In the month of September, several universal and regional bodies will be in session to assess States’ compliance with their human rights obligations through the consideration of State and civil society reports, country visits, and the review of individual complaints. Five United Nations treaty bodies will meet in September to engage with States regarding their treaty obligations related to the rights of persons with disabilities; the rights of migrant workers; children’s rights; and economic, social, and cultural rights. The UN Human Rights Council will be in session to review communications as well as thematic and country-specific reports. Seven UN special procedures will conduct country visits focusing on States’ international financial obligations, the rights of persons with albinism, the right to food, the independence of judges and lawyers, adequate housing, cultural rights, and LGBTI issues, respectively. Additionally, the UN working group focused on forced disappearances will be in session.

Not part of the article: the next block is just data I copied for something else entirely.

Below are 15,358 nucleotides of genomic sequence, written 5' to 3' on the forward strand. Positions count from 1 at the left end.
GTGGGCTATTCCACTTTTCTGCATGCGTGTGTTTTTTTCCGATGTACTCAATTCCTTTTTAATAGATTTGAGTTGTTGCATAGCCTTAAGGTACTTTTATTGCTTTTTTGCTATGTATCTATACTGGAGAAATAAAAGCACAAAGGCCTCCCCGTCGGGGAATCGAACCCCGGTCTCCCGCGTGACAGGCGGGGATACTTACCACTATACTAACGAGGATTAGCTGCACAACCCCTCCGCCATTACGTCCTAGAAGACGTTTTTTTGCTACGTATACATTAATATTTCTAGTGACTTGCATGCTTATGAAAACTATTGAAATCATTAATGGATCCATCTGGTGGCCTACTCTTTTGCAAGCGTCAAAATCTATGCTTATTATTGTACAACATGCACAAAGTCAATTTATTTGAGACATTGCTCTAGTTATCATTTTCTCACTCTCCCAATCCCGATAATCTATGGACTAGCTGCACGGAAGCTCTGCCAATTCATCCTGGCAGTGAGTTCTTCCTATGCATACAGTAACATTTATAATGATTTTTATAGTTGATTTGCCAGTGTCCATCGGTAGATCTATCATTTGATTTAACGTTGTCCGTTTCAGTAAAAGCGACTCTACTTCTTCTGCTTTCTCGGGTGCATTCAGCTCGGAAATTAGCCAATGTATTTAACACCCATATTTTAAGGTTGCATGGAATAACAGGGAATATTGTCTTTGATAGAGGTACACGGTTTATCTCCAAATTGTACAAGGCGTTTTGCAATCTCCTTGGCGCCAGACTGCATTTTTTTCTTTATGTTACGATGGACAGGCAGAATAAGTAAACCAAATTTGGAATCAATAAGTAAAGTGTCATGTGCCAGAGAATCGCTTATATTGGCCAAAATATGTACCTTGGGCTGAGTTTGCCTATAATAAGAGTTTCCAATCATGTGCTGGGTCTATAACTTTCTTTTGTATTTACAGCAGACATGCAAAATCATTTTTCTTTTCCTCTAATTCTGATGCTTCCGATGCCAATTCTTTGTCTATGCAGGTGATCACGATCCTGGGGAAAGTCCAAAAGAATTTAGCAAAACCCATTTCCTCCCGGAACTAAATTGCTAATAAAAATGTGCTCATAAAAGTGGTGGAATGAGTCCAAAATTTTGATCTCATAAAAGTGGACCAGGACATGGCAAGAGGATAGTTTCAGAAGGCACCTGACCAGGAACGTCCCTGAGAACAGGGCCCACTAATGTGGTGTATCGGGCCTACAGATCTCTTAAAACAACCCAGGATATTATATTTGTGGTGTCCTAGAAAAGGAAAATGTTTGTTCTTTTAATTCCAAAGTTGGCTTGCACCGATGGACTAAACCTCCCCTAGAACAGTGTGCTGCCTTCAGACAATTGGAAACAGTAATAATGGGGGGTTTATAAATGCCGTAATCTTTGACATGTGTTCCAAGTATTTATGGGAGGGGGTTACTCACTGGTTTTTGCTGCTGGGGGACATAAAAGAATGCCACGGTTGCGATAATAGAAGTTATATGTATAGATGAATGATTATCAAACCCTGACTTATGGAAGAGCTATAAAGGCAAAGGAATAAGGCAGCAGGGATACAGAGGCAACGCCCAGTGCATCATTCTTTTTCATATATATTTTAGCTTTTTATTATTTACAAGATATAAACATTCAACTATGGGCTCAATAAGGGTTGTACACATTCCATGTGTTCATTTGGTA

Regionally, the Inter-American Court of Human Rights (IACtHR), the African Court on Human and Peoples’ Rights (AfCHPR), and the European Committee of Social Rights (ESCR) will all be in session. Finally, the Grand Chamber of the European Court of Human Rights will hear one case related to the prohibition of collective expulsion of aliens and the right to an effective remedy.
The UN treaty body sessions, the public hearings of the European Court, and the public hearings of the IACtHR, may be watched via UN Web TV, the European Court’s website, and the Inter-American Commission’s website or Vimeo, respectively. To view human rights bodies’ past and future activities, visit the IJRC Hearings & Sessions Calendar.